Legal Lens: Understanding the benefits and limits of small claims court

Legal Lens

The Brown & Crouppen Legal Lens takes a closer look at everyday legal issues and gives you a better understanding of topics that may affect you.

ST. LOUIS – What do you know about small claims court? Attorney Andrea McNairy of Brown & Crouppen discusses everything you need to know.

“In Missouri that means anything under $5,000, things like getting security deposits back, small injury cases or personal property cases, or home-related property damage,” she said.

What kind of advice would McNairy offer for someone trying to get something or someone trying to defend themselves?

“The purpose of small claims court is you don’t have to have a lawyer,” she said. “The people making claims and defending themselves from claims can fill out the form themselves, appear themselves, not be expected to give a big opening or closing statement. But the advice I would give is if you have a claim, make sure the amount is limited to that amount of money.”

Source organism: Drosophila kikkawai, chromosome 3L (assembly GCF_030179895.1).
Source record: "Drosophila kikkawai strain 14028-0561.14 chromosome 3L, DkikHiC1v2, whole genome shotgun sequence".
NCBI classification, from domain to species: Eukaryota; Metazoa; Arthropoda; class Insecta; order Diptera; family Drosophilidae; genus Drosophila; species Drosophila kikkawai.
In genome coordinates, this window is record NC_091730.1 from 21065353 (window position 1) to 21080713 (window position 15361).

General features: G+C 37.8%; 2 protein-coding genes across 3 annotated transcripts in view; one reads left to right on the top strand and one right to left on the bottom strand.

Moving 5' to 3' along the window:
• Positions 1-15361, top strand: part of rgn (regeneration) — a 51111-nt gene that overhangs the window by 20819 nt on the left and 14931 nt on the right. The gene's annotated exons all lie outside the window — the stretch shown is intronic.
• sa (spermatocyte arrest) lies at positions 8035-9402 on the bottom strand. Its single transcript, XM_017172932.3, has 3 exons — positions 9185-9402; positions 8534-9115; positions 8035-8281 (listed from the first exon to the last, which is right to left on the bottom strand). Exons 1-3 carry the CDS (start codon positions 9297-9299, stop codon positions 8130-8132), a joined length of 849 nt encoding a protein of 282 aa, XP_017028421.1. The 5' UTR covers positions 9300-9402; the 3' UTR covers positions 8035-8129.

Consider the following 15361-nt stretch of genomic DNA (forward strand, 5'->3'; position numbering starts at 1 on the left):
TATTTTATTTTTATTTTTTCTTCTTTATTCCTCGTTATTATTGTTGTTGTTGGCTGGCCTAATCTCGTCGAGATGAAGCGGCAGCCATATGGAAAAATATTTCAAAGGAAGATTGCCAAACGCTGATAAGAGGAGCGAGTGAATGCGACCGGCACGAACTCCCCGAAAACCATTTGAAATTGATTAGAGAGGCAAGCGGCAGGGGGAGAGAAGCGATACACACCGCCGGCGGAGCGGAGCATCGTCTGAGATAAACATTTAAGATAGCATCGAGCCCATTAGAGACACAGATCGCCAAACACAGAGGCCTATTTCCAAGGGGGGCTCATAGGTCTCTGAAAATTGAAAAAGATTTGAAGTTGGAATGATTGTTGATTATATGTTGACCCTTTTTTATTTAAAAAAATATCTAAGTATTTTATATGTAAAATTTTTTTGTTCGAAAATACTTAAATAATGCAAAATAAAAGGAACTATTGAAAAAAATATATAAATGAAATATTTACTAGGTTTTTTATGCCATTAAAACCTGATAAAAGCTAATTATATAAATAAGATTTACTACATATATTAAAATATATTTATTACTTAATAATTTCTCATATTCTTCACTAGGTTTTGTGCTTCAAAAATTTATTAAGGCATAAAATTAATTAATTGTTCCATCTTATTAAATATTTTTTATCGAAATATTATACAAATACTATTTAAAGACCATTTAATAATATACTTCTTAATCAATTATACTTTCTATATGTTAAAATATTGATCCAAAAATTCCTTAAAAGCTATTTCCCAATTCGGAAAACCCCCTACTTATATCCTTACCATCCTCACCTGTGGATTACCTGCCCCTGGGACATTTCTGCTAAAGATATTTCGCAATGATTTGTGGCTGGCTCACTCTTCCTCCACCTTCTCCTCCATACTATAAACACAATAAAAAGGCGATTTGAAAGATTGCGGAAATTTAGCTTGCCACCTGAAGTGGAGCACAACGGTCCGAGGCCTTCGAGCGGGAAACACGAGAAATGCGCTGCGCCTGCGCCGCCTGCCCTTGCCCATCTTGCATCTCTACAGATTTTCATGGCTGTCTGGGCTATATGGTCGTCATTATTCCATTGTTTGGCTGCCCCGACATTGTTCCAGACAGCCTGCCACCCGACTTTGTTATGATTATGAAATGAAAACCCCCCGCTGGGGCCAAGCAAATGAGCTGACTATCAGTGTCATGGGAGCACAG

McNairy says you may want to retain a lawyer if the claim is larger than that amount.

“You don’t want to limit yourself unnecessarily,” she said.

Are there determining factors that can help someone decide if they should go to small claims court?

“The thing I say is you want to have your evidence. Receipts, pictures, documentation, witnesses, and make sure all documentation is filled out,” McNairy said. “And then, you appear if a summons is issued. But the process is designed to be smooth and to help people without legal representation to navigate themselves.”

Just make sure your claim isn’t worth more than $5,000.

“Once a decision is made in small claims court, you can’t go back and sue someone again to get access you would be owed,” McNairy said.

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